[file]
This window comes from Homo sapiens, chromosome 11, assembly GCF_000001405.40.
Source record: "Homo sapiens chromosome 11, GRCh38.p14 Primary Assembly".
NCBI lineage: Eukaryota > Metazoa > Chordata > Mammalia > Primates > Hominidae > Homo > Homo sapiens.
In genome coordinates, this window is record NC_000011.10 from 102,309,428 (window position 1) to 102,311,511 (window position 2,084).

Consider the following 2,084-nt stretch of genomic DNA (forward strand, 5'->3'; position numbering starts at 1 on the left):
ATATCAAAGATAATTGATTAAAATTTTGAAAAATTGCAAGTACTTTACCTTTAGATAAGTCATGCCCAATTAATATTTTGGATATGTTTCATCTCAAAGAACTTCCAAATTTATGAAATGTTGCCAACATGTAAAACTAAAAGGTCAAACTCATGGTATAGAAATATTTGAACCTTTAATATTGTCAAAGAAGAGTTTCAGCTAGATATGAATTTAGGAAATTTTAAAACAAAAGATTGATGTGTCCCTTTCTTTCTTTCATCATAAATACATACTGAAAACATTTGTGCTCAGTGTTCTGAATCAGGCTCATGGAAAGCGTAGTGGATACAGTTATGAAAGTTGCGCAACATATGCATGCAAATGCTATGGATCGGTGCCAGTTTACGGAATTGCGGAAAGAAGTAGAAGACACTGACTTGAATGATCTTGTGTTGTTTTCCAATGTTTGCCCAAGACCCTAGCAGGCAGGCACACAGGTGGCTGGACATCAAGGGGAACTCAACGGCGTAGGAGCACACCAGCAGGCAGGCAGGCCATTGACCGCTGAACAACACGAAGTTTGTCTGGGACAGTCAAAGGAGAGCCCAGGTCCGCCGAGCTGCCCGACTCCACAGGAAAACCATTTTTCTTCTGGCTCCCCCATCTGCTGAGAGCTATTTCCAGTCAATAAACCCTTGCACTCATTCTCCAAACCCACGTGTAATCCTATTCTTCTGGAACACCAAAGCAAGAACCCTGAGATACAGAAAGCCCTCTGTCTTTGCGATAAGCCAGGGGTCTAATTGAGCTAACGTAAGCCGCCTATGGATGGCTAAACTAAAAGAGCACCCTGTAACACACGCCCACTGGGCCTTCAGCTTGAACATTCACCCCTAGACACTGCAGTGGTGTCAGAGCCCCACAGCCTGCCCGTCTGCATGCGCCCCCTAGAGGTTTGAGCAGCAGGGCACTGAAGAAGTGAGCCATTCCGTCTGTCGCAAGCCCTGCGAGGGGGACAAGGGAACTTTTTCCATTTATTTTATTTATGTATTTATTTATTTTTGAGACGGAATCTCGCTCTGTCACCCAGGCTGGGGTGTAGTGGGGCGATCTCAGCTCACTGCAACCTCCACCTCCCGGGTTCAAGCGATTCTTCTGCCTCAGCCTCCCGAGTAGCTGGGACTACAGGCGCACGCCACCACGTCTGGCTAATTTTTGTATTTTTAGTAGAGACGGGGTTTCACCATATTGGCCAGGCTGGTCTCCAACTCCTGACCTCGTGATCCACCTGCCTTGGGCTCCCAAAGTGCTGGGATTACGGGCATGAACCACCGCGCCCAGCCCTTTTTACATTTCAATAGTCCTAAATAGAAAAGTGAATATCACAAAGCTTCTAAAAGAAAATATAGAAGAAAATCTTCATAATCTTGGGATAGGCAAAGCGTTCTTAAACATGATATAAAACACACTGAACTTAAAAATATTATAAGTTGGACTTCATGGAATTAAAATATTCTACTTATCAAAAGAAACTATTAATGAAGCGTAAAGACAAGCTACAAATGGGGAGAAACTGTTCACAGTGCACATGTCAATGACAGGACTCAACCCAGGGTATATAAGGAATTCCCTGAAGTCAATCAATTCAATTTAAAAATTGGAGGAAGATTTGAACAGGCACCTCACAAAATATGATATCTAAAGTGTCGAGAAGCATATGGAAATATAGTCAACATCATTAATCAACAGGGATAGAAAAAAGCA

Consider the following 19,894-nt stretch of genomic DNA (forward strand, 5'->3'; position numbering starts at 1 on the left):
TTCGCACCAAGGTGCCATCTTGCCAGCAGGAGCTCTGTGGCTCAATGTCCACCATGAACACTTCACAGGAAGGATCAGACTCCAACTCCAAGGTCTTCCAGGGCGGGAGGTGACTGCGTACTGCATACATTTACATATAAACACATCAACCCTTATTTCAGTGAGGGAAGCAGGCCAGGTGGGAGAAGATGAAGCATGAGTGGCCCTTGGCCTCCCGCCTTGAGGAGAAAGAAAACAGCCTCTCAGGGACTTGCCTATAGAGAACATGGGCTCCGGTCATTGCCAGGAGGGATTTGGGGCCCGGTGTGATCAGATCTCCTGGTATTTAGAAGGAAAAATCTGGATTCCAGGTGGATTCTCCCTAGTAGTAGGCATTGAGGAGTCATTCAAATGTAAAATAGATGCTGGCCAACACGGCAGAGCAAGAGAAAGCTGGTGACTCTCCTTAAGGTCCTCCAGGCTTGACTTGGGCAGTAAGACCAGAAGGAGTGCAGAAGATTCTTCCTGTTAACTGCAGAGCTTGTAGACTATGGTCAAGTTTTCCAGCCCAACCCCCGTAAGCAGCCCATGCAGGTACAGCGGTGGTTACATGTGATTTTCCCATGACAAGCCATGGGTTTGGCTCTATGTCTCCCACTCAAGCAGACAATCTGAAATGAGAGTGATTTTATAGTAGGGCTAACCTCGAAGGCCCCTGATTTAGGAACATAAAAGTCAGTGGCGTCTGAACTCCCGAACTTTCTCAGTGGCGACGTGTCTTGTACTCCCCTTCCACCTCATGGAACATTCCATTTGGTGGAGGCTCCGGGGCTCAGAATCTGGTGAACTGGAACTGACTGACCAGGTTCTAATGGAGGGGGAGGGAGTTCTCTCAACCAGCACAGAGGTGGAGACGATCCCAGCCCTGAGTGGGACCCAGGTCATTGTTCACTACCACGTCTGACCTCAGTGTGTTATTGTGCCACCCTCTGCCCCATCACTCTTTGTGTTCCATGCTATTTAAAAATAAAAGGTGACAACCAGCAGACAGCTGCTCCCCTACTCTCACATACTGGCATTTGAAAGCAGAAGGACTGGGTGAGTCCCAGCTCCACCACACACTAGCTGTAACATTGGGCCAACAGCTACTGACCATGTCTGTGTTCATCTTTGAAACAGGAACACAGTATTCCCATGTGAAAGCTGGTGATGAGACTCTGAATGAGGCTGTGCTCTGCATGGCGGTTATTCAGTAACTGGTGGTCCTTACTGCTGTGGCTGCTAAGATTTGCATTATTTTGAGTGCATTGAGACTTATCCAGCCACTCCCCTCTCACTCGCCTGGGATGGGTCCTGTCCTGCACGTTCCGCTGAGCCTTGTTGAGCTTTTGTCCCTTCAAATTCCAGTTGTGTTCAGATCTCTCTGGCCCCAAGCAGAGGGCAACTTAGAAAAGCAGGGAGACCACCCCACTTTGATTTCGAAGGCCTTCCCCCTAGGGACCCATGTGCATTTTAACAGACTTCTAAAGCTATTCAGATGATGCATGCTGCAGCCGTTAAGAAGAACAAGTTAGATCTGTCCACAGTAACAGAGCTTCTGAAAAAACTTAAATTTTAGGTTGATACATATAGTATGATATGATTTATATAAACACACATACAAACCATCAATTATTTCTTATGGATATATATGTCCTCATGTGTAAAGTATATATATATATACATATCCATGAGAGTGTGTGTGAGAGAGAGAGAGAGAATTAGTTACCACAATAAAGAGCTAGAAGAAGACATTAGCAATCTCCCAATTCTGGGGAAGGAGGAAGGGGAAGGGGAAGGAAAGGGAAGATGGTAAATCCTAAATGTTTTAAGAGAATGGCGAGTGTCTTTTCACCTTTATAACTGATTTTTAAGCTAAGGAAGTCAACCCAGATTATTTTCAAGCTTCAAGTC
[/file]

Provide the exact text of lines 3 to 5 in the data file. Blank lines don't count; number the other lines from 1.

NCBI lineage: Eukaryota > Metazoa > Chordata > Mammalia > Primates > Hominidae > Homo > Homo sapiens.
In genome coordinates, this window is record NC_000011.10 from 102,309,428 (window position 1) to 102,311,511 (window position 2,084).

Consider the following 2,084-nt stretch of genomic DNA (forward strand, 5'->3'; position numbering starts at 1 on the left):